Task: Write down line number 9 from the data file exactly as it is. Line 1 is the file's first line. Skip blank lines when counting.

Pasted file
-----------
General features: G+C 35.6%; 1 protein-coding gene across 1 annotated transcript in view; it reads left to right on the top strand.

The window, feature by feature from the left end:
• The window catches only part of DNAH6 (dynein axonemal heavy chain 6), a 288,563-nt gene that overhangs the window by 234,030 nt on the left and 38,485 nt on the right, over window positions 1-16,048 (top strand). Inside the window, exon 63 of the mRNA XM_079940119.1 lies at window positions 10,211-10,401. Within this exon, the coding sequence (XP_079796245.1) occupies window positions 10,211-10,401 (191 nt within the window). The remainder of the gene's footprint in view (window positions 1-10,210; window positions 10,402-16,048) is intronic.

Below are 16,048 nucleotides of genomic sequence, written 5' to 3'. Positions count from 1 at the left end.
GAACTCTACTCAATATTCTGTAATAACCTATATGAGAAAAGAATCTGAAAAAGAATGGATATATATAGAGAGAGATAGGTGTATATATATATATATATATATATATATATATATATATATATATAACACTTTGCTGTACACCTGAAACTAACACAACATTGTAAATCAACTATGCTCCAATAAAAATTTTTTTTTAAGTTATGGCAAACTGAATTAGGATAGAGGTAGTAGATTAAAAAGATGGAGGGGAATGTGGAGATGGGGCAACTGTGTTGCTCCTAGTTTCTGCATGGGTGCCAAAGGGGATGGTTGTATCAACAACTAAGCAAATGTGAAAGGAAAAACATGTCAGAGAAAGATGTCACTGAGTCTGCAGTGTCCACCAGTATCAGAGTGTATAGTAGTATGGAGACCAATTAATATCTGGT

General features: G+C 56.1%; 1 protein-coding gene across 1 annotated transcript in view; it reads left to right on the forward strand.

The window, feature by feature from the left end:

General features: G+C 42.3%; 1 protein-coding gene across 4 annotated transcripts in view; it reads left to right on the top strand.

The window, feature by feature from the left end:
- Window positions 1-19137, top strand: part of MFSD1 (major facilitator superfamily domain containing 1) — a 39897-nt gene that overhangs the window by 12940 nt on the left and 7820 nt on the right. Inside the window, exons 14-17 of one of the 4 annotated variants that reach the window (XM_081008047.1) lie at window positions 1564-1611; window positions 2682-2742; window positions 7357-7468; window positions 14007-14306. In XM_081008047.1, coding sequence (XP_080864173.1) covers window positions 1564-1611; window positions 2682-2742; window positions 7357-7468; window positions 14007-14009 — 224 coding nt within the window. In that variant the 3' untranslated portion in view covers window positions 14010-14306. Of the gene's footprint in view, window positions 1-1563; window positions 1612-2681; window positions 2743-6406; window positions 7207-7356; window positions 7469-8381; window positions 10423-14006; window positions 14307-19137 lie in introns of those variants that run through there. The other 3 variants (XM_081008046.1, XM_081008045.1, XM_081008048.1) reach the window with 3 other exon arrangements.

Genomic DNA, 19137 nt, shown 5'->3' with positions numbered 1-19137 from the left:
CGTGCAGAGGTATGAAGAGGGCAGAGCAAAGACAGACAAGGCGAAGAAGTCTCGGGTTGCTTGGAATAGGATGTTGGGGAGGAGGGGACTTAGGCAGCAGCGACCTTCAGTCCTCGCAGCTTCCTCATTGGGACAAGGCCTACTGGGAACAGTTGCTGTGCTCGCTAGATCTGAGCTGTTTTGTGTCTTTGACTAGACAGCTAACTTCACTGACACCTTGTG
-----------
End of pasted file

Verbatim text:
The window, feature by feature from the left end: